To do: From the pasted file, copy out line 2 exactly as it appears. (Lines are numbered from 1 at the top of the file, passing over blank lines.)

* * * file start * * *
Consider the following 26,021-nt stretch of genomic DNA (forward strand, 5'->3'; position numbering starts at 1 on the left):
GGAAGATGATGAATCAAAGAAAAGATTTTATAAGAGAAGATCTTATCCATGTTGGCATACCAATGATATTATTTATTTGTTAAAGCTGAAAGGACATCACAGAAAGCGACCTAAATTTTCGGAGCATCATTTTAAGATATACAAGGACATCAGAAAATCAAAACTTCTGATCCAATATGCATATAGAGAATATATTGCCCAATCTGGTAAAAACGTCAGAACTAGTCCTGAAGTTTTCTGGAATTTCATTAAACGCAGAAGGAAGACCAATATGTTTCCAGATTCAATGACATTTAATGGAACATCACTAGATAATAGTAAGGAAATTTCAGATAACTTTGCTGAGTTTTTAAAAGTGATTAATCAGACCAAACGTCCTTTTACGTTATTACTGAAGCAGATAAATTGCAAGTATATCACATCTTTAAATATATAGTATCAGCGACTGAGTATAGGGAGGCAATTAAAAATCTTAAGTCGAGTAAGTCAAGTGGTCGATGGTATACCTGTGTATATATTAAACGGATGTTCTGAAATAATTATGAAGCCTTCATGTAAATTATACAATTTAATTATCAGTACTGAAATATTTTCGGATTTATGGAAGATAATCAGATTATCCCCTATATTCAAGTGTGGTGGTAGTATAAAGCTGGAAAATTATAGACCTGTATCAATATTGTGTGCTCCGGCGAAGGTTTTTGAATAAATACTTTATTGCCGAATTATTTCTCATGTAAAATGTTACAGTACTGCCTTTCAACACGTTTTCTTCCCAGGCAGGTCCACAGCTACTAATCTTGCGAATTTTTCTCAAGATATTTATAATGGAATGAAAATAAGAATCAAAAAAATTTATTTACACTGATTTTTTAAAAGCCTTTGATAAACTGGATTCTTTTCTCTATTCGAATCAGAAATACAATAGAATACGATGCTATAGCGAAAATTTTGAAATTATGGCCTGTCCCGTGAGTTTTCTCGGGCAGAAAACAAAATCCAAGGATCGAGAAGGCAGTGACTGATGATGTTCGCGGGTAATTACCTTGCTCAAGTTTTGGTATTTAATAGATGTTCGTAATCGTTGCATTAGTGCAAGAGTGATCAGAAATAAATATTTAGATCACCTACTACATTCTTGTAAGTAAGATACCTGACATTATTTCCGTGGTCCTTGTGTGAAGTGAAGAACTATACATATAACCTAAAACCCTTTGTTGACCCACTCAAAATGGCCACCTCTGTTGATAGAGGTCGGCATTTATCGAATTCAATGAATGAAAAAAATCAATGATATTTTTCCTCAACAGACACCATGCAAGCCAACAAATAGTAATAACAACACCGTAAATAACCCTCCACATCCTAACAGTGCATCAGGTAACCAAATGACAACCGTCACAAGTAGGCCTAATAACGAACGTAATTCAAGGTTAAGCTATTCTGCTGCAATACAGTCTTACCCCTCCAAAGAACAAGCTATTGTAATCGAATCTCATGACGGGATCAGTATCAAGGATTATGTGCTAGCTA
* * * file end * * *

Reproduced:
GGAAGATGATGAATCAAAGAAAAGATTTTATAAGAGAAGATCTTATCCATGTTGGCATACCAATGATATTATTTATTTGTTAAAGCTGAAAGGACATCACAGAAAGCGACCTAAATTTTCGGAGCATCATTTTAAGATATACAAGGACATCAGAAAATCAAAACTTCTGATCCAATATGCATATAGAGAATATATTGCCCAATCTGGTAAAAACGTCAGAACTAGTCCTGAAGTTTTCTGGAATTTCATTAAACGCAGAAGGAAGACCAATATGTTTCCAGATTCAATGACATTTAATGGAACATCACTAGATAATAGTAAGGAAATTTCAGATAACTTTGCTGAGTTTTTAAAAGTGATTAATCAGACCAAACGTCCTTTTACGTTATTACTGAAGCAGATAAATTGCAAGTATATCACATCTTTAAATATATAGTATCAGCGACTGAGTATAGGGAGGCAATTAAAAATCTTAAGTCGAGTAAGTCAAGTGGTCGATGGTATACCTGTGTATATATTAAACGGATGTTCTGAAATAATTATGAAGCCTTCATGTAAATTATACAATTTAATTATCAGTACTGAAATATTTTCGGATTTATGGAAGATAATCAGATTATCCCCTATATTCAAGTGTGGTGGTAGTATAAAGCTGGAAAATTATAGACCTGTATCAATATTGTGTGCTCCGGCGAAGGTTTTTGAATAAATACTTTATTGCCGAATTATTTCTCATGTAAAATGTTACAGTACTGCCTTTCAACACGTTTTCTTCCCAGGCAGGTCCACAGCTACTAATCTTGCGAATTTTTCTCAAGATATTTATAATGGAATGAAAATAAGAATCAAAAAAATTTATTTACACTGATTTTTTAAAAGCCTTTGATAAACTGGATTCTTTTCTCTATTCGAATCAGAAATACAATAGAATACGATGCTATAGCGAAAATTTTGAAATTATGGCCTGTCCCGTGAGTTTTCTCGGGCAGAAAACAAAATCCAAGGATCGAGAAGGCAGTGACTGATGATGTTCGCGGGTAATTACCTTGCTCAAGTTTTGGTATTTAATAGATGTTCGTAATCGTTGCATTAGTGCAAGAGTGATCAGAAATAAATATTTAGATCACCTACTACATTCTTGTAAGTAAGATACCTGACATTATTTCCGTGGTCCTTGTGTGAAGTGAAGAACTATACATATAACCTAAAACCCTTTGTTGACCCACTCAAAATGGCCACCTCTGTTGATAGAGGTCGGCATTTATCGAATTCAATGAATGAAAAAAATCAATGATATTTTTCCTCAACAGACACCATGCAAGCCAACAAATAGTAATAACAACACCGTAAATAACCCTCCACATCCTAACAGTGCATCAGGTAACCAAATGACAACCGTCACAAGTAGGCCTAATAACGAACGTAATTCAAGGTTAAGCTATTCTGCTGCAATACAGTCTTACCCCTCCAAAGAACAAGCTATTGTAATCGAATCTCATGACGGGATCAGTATCAAGGATTATGTGCTAGCTA